A Friend Indeed: The Changing Social Contract

Recently, a good friend and professional for whom I have high regard, George Tomko, wrote a compelling blog entitled “A Friend in Need, is a Friend Indeed” (http://www.ciorant.net/?p=226).  In it he discussed the changing nature of the work environment and what this meant for relationships—between companies and employees and within professional circles.  Especially as more people continue to be downsized (is that the current term being used?), the depth of connections takes on a bigger role. 

The reality is that the social contract between employee and employer has been shifting for years.  Whether we like it or not, it isn’t going to go back to the good ‘ole days.  People hoping to secure a job for a longer term need to improve skill sets, be visible, and really add value to their organization.  The rise of corporate mediocrity is less able to be the case these days.

In the words of Martha Stewart, “This is a good thing.”  Now the search for and pool of talent extends well beyond the traditional corporate environment, and includes people who are constantly looking for ways to improve themselves, increase efficiencies at the companies they work for or clients they serve.  They will be the real winners.  Performance measurements include more than being seen at the office. The shape of employment has forever been altered.

That means that all professionals need to be connected—in a genuine way.  I like to say that it needs to be without an agenda. In other words, do it because you know these “friends,” “connections,” and “followers” are truly people who trust you and who you trust in return, and for whom you would be willing to extend yourself.  Knowing who these people are is particularly important, regardless of whether you are experiencing trying times or not.  The quality of your network matters more now than ever before.  Keith Ferrazzi’s book “Who’s Got Your Back” offers a wonderful take on this.

In an age of transparency, it is so obvious when someone builds up their network quickly, at an almost feverish pace, that they are friending you because they want something.  While I am more than willing to help those I respect and trust, I admit to a greater willingness to go out of my way for those people who connected with me because of a mutual desire to remain in contact.  The relationships tend to be deeper, based not on quid pro quo or desperation, but on a desire to assist and offer sound advice whenever, wherever and however it is needed.  A true friend indeed.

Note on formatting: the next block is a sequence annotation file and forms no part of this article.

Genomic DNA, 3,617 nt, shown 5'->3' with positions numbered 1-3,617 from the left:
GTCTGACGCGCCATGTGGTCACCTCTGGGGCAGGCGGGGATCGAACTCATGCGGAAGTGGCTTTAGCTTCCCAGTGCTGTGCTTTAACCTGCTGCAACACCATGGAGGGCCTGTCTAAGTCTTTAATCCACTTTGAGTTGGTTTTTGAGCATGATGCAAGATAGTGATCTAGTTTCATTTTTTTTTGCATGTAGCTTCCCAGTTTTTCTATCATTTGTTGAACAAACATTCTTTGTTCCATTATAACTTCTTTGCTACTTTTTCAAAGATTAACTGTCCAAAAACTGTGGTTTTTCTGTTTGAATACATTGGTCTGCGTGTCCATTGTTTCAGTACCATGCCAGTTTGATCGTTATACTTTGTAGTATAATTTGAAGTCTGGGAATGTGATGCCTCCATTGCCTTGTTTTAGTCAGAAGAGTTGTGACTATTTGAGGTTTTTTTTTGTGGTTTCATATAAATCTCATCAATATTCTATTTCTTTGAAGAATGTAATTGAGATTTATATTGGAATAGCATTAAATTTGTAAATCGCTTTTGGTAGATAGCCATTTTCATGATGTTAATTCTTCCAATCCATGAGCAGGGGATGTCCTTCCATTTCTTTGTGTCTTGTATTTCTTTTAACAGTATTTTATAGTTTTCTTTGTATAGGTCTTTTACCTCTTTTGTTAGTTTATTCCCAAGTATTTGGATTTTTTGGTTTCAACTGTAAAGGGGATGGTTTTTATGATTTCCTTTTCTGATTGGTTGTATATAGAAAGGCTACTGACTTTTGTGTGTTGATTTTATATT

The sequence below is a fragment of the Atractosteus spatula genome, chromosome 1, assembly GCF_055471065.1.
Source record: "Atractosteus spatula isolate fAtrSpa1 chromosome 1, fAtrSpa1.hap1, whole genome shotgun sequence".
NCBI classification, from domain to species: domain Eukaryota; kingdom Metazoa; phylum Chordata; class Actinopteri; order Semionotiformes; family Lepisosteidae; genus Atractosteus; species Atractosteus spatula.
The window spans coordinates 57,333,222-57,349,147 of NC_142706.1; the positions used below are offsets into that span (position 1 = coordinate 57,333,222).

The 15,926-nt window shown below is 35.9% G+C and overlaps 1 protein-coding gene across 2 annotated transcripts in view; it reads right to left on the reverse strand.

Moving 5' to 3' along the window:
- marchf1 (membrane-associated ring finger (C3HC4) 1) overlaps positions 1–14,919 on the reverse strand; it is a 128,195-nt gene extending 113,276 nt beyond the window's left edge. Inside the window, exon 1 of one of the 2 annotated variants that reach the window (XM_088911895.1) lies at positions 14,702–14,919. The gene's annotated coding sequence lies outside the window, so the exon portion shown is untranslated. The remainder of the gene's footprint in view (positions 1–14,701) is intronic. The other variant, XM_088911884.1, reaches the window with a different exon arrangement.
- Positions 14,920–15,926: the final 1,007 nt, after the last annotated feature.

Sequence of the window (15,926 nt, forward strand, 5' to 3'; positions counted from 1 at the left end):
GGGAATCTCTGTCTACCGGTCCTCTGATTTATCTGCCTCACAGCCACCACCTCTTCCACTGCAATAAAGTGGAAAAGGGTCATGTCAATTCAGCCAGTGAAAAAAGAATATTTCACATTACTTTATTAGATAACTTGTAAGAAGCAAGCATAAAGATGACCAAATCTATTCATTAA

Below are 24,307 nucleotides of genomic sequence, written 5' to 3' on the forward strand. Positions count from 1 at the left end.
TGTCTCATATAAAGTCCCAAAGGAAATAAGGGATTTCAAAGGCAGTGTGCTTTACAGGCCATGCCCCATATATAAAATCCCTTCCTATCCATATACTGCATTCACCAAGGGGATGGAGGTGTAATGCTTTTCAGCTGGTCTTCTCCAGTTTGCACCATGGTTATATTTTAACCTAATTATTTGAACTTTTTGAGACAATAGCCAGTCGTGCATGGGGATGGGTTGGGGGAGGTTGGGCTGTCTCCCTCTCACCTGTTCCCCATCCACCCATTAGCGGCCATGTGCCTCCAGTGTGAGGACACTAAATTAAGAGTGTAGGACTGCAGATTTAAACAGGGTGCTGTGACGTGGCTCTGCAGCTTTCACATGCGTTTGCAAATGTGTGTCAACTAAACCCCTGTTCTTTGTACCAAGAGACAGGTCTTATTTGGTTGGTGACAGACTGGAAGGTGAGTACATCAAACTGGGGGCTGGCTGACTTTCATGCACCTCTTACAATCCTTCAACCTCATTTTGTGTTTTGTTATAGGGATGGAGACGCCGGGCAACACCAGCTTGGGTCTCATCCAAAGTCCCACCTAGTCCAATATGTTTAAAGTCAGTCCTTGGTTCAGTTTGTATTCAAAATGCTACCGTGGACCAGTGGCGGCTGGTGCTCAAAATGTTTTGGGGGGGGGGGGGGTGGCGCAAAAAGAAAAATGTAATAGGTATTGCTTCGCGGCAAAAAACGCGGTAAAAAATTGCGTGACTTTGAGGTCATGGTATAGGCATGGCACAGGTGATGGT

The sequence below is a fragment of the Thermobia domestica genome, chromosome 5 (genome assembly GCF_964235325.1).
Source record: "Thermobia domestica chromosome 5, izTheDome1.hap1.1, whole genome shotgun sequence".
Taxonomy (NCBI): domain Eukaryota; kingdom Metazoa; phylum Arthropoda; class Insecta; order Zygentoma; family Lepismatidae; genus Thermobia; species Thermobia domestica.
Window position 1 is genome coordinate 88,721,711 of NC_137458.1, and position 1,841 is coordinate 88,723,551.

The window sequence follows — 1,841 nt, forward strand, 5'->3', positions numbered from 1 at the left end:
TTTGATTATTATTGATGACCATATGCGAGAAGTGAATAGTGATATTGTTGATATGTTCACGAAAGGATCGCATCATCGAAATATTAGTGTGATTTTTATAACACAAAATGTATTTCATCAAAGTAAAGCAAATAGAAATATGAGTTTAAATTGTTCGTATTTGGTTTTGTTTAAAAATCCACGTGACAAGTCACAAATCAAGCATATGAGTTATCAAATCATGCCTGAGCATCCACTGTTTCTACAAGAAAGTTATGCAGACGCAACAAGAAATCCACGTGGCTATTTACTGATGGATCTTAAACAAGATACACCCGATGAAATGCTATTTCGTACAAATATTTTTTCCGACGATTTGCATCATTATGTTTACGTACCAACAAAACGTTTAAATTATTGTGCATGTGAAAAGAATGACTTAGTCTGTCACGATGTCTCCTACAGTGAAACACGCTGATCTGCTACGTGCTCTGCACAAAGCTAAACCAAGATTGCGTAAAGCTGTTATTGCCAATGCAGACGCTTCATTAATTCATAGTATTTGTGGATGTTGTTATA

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2 Responses to “A Friend Indeed: The Changing Social Contract”

  1. Tom Frederick Says:

    David, This is a great subject. The hard part is moving from having very few connections to starting a genuine network of friends and it really be genuine.

    Some people are far more attuned to how a peer can impact their job, future, life than others. Some just do their work, make friends and don’t really think of it past that. It’s just honest friendship. But others are accutely aware of how anyone and everyone could potentially impact their life, job, career, etc..

    I’ve been in sales for over 25 years and you certainly see people put their guard up once they know you’re in sales. There is almost an assumption that there MUST be a hidden agenda and the question will come any minute about “could you maybe introduce me to…” . So it would seem to be that for salespeople there should be an extra effort to have the kind of relationships based on doing a lot of listening with NO effort to find out the WIIFM and every effort to figure out how you might be able to help the other person.

    But also except that niether may work out and you may just find a good friend to bounce ideas off, share the challenges of work, etc.

    Is this on track with your intention of the article?

  2. vsteinberg Says:


    Beginning with the question at the end, yes, that was one of the intentions. Genuine relationships that can fully develop depth and longevity, are always based on how you can help the other person.

    In the current economy, especially, people are holding out their hands too often, without any regard to the strength of the relationship. And that’s a problem that is haunting many folks. Regardless of your network size, if it’s more shallow, it’s not going to help much.

    Perhaps some truth to your comment about how others see salespeople, but we prefer to approach it as a buying process. What value you bring and the trust and credibilty someone has in you makes a relationship mutually beneficial, not a quid pro quo.

    Thanks for your comment. And, btw, I intend to write another blog discussing the types of connections/friends you have in your network, so keep your eye out.


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